throw up our undertaking, and attempt once
more this purer, loftier service. But if we obey
this suggestion, the beaming goddess presently
hides her face in clouds again. We have not
learned the law of the mind, cannot control and
bring at will or domesticate the high states of
contemplation and continuous thought. " Nei-
ther by sea nor by land canst thou find the way
to the Hyperboreans." Neither by idle wishing,
nor by rule of three or of thumb. Yet I find
a mitigation or solace of the alternative which
I accept (of the paid lectures, for instance) by
providing always a good book for my journey,
as Horace, or Martial, or the Secret of Hegel,
some book which lifts quite out of prosaic sur-
roundings, and from which you draw some last-
ing knowledge.

In the Funeral of Steele, Sable, the Under-
taker, reproaches the too cheerful mute, "Did
I not give you ten, then fifteen and twenty



1866] COMMON SENSE. LOVE 131

shillings a week to be sorrowful ? And the more
I give you, I think the gladder you are."

February.
Common sense ; — Lord Mansfield or any
great lawyer an example of it, though they call
it law. And Beau Brummel even surprised
other fops by having this basis : as, when he
was asked what scents he used for his linen,
rephed, " Country air and country washing."

Love. The maiden only need consider that
she passes securely through ten or a dozen ap-
pearances, as in the street, or at an evening
party. The lover will do all the rest ; since he
is ever working up, enriching, enhancing her
image and attributes, with the smallest aid from
her ; so that thus there are two working on her
part, and none on his.

The power of manners is a principal agent
in human affairs. The rich and elegant and the
strong-willed not so much talk down as look
down and silence the well-disposed middle class.
'Tis fine that the scholar or the red republican
defies these people, or writes against them : he
cannot get them out of his thoughts. When he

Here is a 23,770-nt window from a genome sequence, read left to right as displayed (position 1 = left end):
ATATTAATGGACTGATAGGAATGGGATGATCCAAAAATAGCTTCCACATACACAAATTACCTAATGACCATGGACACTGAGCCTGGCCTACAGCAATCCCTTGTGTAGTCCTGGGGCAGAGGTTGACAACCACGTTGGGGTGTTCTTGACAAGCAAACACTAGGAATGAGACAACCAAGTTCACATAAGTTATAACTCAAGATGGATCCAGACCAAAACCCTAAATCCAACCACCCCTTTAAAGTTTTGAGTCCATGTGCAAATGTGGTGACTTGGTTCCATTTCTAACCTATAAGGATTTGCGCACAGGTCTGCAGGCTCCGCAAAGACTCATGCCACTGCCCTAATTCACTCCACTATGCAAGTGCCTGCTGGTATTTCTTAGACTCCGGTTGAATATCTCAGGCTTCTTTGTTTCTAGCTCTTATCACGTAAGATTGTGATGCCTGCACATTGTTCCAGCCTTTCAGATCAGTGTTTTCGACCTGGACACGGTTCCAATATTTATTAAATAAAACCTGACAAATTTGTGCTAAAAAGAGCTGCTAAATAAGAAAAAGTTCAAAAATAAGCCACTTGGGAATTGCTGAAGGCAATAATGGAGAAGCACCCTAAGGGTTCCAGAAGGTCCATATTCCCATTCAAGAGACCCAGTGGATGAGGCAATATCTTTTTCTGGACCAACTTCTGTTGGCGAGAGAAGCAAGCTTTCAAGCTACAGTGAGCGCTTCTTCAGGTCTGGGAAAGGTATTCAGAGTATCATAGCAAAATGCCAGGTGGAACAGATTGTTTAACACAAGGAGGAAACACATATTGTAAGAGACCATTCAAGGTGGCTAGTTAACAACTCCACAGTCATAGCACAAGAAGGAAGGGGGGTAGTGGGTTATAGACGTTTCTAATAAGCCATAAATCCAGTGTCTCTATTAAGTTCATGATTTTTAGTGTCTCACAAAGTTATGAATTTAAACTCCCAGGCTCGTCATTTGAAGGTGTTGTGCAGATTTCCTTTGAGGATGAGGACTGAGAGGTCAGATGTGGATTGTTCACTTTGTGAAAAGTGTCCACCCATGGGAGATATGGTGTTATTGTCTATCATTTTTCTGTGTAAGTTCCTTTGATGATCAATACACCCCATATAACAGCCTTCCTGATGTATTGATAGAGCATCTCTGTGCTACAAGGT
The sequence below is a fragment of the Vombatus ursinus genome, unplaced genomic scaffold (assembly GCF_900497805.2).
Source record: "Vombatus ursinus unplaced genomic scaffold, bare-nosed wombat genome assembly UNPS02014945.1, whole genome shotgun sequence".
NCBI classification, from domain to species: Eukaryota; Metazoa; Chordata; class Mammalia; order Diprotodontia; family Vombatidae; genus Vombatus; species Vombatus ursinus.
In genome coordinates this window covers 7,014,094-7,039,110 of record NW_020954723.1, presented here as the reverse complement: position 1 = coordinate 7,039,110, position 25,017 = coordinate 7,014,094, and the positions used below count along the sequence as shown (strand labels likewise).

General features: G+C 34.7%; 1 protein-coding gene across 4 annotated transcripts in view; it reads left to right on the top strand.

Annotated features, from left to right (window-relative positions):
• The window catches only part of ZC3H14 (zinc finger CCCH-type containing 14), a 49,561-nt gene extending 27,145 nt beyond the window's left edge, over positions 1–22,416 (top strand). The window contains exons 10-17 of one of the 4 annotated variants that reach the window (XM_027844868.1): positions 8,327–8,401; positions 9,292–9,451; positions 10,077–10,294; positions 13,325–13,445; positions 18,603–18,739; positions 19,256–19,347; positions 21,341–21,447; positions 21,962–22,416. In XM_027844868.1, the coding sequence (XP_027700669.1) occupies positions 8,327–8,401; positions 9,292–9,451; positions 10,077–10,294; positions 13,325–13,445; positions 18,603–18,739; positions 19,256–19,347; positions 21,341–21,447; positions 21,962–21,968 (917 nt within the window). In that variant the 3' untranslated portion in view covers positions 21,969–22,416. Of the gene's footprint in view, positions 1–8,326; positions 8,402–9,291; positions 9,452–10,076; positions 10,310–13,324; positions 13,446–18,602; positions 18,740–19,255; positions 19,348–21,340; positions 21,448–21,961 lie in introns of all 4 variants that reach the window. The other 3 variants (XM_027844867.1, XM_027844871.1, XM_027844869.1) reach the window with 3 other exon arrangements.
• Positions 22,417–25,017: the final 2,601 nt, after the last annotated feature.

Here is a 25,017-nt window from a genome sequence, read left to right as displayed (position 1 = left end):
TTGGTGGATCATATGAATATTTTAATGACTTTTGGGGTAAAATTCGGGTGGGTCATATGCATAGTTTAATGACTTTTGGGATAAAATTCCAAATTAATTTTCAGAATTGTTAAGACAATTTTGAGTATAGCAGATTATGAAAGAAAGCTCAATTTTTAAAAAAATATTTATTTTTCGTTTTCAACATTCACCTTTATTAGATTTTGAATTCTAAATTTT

132 JOURNAL [Age 62

meets them in the street, he cannot deny them
his boWj and when he meets them in clubs or
in drawing-rooms, he prizes their attentions, and
easily leaves his own set on any advances from
theirs. In England Sir Robert Peel and Thack-
eray are only two out of manifold examples. I
myself always fall an easy prey to superior man-
ners. I remember how admirable in my youth
were to me the Southern boys. Andrew John-
son, wont to look up to the planters as a supe-
rior race, cannot resist their condescensions and
flatteries, and, though he could not be fright-
ened by them, falls an easy victim to their ca-
resses. This result was explicitly foretold by
Moncure D. Conway and Frederick Douglass.

The remedy of this political mischief should
be to train a youth in poverty to a nobler style
of manners than any palace can show him, by
Plato and Plutarch, by the Cid, and Sidney, and
George Herbert, and Chaucer.

Quick people touch and go, whilst heavy
people insist on pounding. 'T is in vain to try
to choke them oiF and change the conversation
to avoid the slaughter-house details. Straightway
they begin at the beginning, and thrice they slay
the slain ; society shall be distressing, and there's
an end of it.



1866] BROOK. CRITICS. TRAINING 133

" Ce que dit le ruisseau ; Toujours, toujours,
partouty dans tout, pour tout, toujours."

George Sand,

(From ML)

Criticism. Best masters for the young writer
and speaker are the fault - finding brothers and